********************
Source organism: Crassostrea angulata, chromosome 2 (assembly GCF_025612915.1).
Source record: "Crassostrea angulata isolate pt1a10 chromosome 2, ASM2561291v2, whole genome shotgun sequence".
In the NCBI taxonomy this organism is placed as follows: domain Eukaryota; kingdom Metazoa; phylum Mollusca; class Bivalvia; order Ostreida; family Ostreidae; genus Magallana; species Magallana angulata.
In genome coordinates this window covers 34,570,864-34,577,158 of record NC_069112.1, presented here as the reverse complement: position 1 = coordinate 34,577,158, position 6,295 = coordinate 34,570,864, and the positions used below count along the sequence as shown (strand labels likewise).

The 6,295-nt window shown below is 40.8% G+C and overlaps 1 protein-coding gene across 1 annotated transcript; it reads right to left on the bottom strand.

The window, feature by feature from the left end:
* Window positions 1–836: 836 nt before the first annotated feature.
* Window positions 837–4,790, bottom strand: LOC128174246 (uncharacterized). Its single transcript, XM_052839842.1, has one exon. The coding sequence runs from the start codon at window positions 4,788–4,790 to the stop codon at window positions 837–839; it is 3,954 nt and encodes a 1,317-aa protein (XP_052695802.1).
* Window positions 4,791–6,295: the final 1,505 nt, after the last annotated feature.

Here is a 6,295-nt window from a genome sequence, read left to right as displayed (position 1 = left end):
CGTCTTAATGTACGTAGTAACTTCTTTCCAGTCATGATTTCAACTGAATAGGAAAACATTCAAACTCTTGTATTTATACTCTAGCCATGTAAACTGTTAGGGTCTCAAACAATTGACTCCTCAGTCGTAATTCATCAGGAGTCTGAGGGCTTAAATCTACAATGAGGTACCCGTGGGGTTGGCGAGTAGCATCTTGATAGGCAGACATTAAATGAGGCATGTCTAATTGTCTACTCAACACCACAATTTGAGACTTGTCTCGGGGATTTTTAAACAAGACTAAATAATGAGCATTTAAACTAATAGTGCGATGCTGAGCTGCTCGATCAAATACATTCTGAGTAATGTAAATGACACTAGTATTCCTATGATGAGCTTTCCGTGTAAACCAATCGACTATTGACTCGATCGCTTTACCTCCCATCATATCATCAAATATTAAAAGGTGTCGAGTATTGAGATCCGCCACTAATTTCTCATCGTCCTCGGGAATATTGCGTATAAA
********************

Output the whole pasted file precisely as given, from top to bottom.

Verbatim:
Source organism: Crassostrea angulata, chromosome 2 (assembly GCF_025612915.1).
Source record: "Crassostrea angulata isolate pt1a10 chromosome 2, ASM2561291v2, whole genome shotgun sequence".
In the NCBI taxonomy this organism is placed as follows: domain Eukaryota; kingdom Metazoa; phylum Mollusca; class Bivalvia; order Ostreida; family Ostreidae; genus Magallana; species Magallana angulata.
In genome coordinates this window covers 34,570,864-34,577,158 of record NC_069112.1, presented here as the reverse complement: position 1 = coordinate 34,577,158, position 6,295 = coordinate 34,570,864, and the positions used below count along the sequence as shown (strand labels likewise).

The 6,295-nt window shown below is 40.8% G+C and overlaps 1 protein-coding gene across 1 annotated transcript; it reads right to left on the bottom strand.

The window, feature by feature from the left end:
* Window positions 1–836: 836 nt before the first annotated feature.
* Window positions 837–4,790, bottom strand: LOC128174246 (uncharacterized). Its single transcript, XM_052839842.1, has one exon. The coding sequence runs from the start codon at window positions 4,788–4,790 to the stop codon at window positions 837–839; it is 3,954 nt and encodes a 1,317-aa protein (XP_052695802.1).
* Window positions 4,791–6,295: the final 1,505 nt, after the last annotated feature.

Here is a 6,295-nt window from a genome sequence, read left to right as displayed (position 1 = left end):
CGTCTTAATGTACGTAGTAACTTCTTTCCAGTCATGATTTCAACTGAATAGGAAAACATTCAAACTCTTGTATTTATACTCTAGCCATGTAAACTGTTAGGGTCTCAAACAATTGACTCCTCAGTCGTAATTCATCAGGAGTCTGAGGGCTTAAATCTACAATGAGGTACCCGTGGGGTTGGCGAGTAGCATCTTGATAGGCAGACATTAAATGAGGCATGTCTAATTGTCTACTCAACACCACAATTTGAGACTTGTCTCGGGGATTTTTAAACAAGACTAAATAATGAGCATTTAAACTAATAGTGCGATGCTGAGCTGCTCGATCAAATACATTCTGAGTAATGTAAATGACACTAGTATTCCTATGATGAGCTTTCCGTGTAAACCAATCGACTATTGACTCGATCGCTTTACCTCCCATCATATCATCAAATATTAAAAGGTGTCGAGTATTGAGATCCGCCACTAATTTCTCATCGTCCTCGGGAATATTGCGTATAAA